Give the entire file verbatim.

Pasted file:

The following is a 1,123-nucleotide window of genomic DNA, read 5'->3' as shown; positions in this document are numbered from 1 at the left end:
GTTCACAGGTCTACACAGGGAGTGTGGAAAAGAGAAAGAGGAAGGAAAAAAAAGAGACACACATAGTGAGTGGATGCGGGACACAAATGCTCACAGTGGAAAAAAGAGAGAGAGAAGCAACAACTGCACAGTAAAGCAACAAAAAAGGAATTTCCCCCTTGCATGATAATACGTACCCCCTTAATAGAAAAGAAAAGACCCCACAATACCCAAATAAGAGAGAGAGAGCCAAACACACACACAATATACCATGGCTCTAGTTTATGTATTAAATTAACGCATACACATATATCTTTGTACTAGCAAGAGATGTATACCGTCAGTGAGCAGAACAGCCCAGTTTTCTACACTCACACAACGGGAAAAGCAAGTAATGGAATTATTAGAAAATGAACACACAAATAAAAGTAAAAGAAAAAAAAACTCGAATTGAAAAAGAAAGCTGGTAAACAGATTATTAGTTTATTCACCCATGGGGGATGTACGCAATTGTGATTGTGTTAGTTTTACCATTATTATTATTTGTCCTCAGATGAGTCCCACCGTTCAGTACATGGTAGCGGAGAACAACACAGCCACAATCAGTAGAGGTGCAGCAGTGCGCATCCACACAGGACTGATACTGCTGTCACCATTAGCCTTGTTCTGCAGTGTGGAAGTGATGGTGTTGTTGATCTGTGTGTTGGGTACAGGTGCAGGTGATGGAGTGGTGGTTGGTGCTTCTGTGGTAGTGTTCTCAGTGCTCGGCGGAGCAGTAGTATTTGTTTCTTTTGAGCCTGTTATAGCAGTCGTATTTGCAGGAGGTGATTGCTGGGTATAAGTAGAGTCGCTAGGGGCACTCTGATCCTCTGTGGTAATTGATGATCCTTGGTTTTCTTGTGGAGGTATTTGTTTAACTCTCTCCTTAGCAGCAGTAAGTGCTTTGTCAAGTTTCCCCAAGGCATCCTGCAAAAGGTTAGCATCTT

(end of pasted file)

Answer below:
The following is a 1,123-nucleotide window of genomic DNA, read 5'->3' as shown; positions in this document are numbered from 1 at the left end:
GTTCACAGGTCTACACAGGGAGTGTGGAAAAGAGAAAGAGGAAGGAAAAAAAAGAGACACACATAGTGAGTGGATGCGGGACACAAATGCTCACAGTGGAAAAAAGAGAGAGAGAAGCAACAACTGCACAGTAAAGCAACAAAAAAGGAATTTCCCCCTTGCATGATAATACGTACCCCCTTAATAGAAAAGAAAAGACCCCACAATACCCAAATAAGAGAGAGAGAGCCAAACACACACACAATATACCATGGCTCTAGTTTATGTATTAAATTAACGCATACACATATATCTTTGTACTAGCAAGAGATGTATACCGTCAGTGAGCAGAACAGCCCAGTTTTCTACACTCACACAACGGGAAAAGCAAGTAATGGAATTATTAGAAAATGAACACACAAATAAAAGTAAAAGAAAAAAAAACTCGAATTGAAAAAGAAAGCTGGTAAACAGATTATTAGTTTATTCACCCATGGGGGATGTACGCAATTGTGATTGTGTTAGTTTTACCATTATTATTATTTGTCCTCAGATGAGTCCCACCGTTCAGTACATGGTAGCGGAGAACAACACAGCCACAATCAGTAGAGGTGCAGCAGTGCGCATCCACACAGGACTGATACTGCTGTCACCATTAGCCTTGTTCTGCAGTGTGGAAGTGATGGTGTTGTTGATCTGTGTGTTGGGTACAGGTGCAGGTGATGGAGTGGTGGTTGGTGCTTCTGTGGTAGTGTTCTCAGTGCTCGGCGGAGCAGTAGTATTTGTTTCTTTTGAGCCTGTTATAGCAGTCGTATTTGCAGGAGGTGATTGCTGGGTATAAGTAGAGTCGCTAGGGGCACTCTGATCCTCTGTGGTAATTGATGATCCTTGGTTTTCTTGTGGAGGTATTTGTTTAACTCTCTCCTTAGCAGCAGTAAGTGCTTTGTCAAGTTTCCCCAAGGCATCCTGCAAAAGGTTAGCATCTT